Let \(K_{i}(r_{i})\) now be the capital applied to production in state *i* at a gross rate of return \(r_{i}\), and \(S_{i}(\rho )\) the savings of citizens in state *i* invested at a market-clearing net interest rate of \(\rho =(1-\tau _{i})r_{i}\), with \(\tau _{i}\) the source-based tax on capital applied in state *i*. The net return \(\rho (\varvec{\tau })\) to investment follows from the equilibrium on the capital market defined by

which, because of source-based taxation, implies that investors relocate their savings until capital earns the same net returns across states. Taking the total differential with respect to \(\tau _{i}\) of (73) yields

Rewriting net wages in terms of the gross wage and solving further then gives us

so that, factoring out and bringing over, we arrive at

which, given symmetry and since \(\frac{\partial \tau _{i}}{\partial t_{i}}=1\), becomes

with \(\eta =S'\frac{\rho }{S}>0\) the savings elasticity and \(\varepsilon =K'\frac{r}{K}<0\) the capital demand elasticity in state *i* in the symmetric equilibrium. Totally differentiating (73) with respect to the common tax rate *T* subsequently, and again given symmetry, we find that

which also defines

and, \(\forall j \ne i\),

Utility in state *i* is then given by

of which the arguments are the same as in Appendix 7. Consumers maximise utility given (66), (67) and (68), so that savings \(S(\rho )\) are implicitly defined by \(\frac{\partial u_{i}}{\partial C_{i2}}(.)(1+\rho )-\frac{\partial u_{i}}{\partial C_{i1}}=0\). Using the federal budget constraint (12) evaluated in symmetric equilibrium, indirect utility is now given by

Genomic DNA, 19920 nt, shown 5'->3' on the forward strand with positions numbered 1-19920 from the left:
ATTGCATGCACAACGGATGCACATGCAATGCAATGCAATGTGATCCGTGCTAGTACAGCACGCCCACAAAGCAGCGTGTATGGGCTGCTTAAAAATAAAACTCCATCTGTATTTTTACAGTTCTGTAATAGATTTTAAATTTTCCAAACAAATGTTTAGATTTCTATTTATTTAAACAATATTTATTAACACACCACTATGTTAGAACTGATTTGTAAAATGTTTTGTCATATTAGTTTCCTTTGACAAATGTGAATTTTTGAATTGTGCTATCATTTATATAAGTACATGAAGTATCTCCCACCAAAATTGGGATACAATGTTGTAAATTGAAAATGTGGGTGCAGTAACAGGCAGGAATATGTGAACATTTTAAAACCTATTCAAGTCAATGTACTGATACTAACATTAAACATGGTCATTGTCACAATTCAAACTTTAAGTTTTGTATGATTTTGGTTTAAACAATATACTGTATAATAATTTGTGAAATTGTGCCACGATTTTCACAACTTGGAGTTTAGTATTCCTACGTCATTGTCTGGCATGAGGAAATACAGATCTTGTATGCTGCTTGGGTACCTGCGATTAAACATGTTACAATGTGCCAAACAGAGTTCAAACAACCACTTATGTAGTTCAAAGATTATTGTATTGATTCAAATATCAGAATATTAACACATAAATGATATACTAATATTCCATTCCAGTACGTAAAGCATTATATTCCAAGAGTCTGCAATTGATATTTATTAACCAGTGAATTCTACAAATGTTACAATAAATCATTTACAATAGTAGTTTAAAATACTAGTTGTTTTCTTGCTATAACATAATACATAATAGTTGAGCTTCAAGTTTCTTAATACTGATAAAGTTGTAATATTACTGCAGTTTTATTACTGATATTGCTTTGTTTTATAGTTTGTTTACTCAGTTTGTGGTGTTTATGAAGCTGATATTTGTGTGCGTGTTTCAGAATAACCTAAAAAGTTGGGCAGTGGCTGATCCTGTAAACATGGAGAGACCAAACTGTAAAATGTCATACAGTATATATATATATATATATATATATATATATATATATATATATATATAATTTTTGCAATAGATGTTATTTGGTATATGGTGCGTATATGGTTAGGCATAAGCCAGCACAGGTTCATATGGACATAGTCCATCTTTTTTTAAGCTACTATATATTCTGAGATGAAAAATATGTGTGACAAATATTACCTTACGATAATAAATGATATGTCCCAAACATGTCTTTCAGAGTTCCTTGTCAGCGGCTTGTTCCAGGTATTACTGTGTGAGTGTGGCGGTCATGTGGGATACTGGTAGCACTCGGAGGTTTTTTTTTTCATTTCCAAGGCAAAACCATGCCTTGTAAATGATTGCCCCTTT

which is the source-based counterpart of (69). Now, since \(\frac{\partial r_i}{\partial t_i}\ne \frac{\partial r_j}{\partial t_i}\), and using (79) and (80) as a result, we know that

or,

so that, totally differentiating (82) with respect to *t*, we obtain

with \(\frac{\partial W}{\partial t}=0\) characterising the equilibrium tax rate \(t^{*}\). Differentiating (82) with respect to a common tax rate \(t=t_{c}\) subsequently, we get

In order to filter out the externalities, we subtract (85) set to zero from (86) as in Sect. 4, with \(\frac{\partial W}{\partial t_{c}}|_{t_{c}=t\text {*}}\), to obtain

or, using (77),

We thus find that in the case of source-based taxation, both the vertical and horizontal externalities still have an ambiguous sign, whilst the horizontal externality is composed differently. The profit effects will now have a positive effect on non-resident welfare, as \(\frac{\partial \rho }{\partial t}<0\) pulls down the rate of return \(r_{j\ne i}\) to be paid by firms in other states. Inversely, and again because \(\frac{\partial \rho }{\partial t}<0\), the effect on tax revenues collected in other states will now also have a negative side.

### Appendix 9: Equalisation and source-based taxation: Corollary 4

To compare equalisation in the source-based scenario derived in Appendix 8 with the residence-based setting, we consider the same equalisation mechanism (22) we had before